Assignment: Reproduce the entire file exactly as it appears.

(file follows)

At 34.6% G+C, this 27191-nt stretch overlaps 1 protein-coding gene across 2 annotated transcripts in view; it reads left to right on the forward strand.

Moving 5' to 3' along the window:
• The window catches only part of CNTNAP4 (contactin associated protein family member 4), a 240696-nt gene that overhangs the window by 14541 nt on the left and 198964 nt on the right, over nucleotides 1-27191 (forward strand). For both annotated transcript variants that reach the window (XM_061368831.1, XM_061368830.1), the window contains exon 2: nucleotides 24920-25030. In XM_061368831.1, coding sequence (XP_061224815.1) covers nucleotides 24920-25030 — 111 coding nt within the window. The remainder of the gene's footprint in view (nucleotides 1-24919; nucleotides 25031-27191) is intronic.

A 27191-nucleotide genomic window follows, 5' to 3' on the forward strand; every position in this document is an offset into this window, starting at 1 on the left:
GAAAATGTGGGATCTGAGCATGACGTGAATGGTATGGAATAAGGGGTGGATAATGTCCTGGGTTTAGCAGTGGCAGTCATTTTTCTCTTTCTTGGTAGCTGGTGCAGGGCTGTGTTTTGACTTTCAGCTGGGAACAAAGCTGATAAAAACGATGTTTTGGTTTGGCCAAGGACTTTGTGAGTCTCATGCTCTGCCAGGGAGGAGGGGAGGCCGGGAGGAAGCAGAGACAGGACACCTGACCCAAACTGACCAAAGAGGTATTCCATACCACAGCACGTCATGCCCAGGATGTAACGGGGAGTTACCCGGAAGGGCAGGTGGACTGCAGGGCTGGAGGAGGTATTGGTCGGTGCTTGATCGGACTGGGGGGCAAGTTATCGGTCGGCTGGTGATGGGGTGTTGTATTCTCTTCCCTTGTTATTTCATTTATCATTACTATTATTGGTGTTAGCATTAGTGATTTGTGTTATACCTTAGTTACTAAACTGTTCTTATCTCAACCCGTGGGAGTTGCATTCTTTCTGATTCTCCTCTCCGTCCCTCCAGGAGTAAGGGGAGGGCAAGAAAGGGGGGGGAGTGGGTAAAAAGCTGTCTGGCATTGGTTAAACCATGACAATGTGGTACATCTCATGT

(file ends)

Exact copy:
At 34.6% G+C, this 27191-nt stretch overlaps 1 protein-coding gene across 2 annotated transcripts in view; it reads left to right on the forward strand.

Moving 5' to 3' along the window:
• The window catches only part of CNTNAP4 (contactin associated protein family member 4), a 240696-nt gene that overhangs the window by 14541 nt on the left and 198964 nt on the right, over nucleotides 1-27191 (forward strand). For both annotated transcript variants that reach the window (XM_061368831.1, XM_061368830.1), the window contains exon 2: nucleotides 24920-25030. In XM_061368831.1, coding sequence (XP_061224815.1) covers nucleotides 24920-25030 — 111 coding nt within the window. The remainder of the gene's footprint in view (nucleotides 1-24919; nucleotides 25031-27191) is intronic.

A 27191-nucleotide genomic window follows, 5' to 3' on the forward strand; every position in this document is an offset into this window, starting at 1 on the left:
GAAAATGTGGGATCTGAGCATGACGTGAATGGTATGGAATAAGGGGTGGATAATGTCCTGGGTTTAGCAGTGGCAGTCATTTTTCTCTTTCTTGGTAGCTGGTGCAGGGCTGTGTTTTGACTTTCAGCTGGGAACAAAGCTGATAAAAACGATGTTTTGGTTTGGCCAAGGACTTTGTGAGTCTCATGCTCTGCCAGGGAGGAGGGGAGGCCGGGAGGAAGCAGAGACAGGACACCTGACCCAAACTGACCAAAGAGGTATTCCATACCACAGCACGTCATGCCCAGGATGTAACGGGGAGTTACCCGGAAGGGCAGGTGGACTGCAGGGCTGGAGGAGGTATTGGTCGGTGCTTGATCGGACTGGGGGGCAAGTTATCGGTCGGCTGGTGATGGGGTGTTGTATTCTCTTCCCTTGTTATTTCATTTATCATTACTATTATTGGTGTTAGCATTAGTGATTTGTGTTATACCTTAGTTACTAAACTGTTCTTATCTCAACCCGTGGGAGTTGCATTCTTTCTGATTCTCCTCTCCGTCCCTCCAGGAGTAAGGGGAGGGCAAGAAAGGGGGGGGAGTGGGTAAAAAGCTGTCTGGCATTGGTTAAACCATGACAATGTGGTACATCTCATGT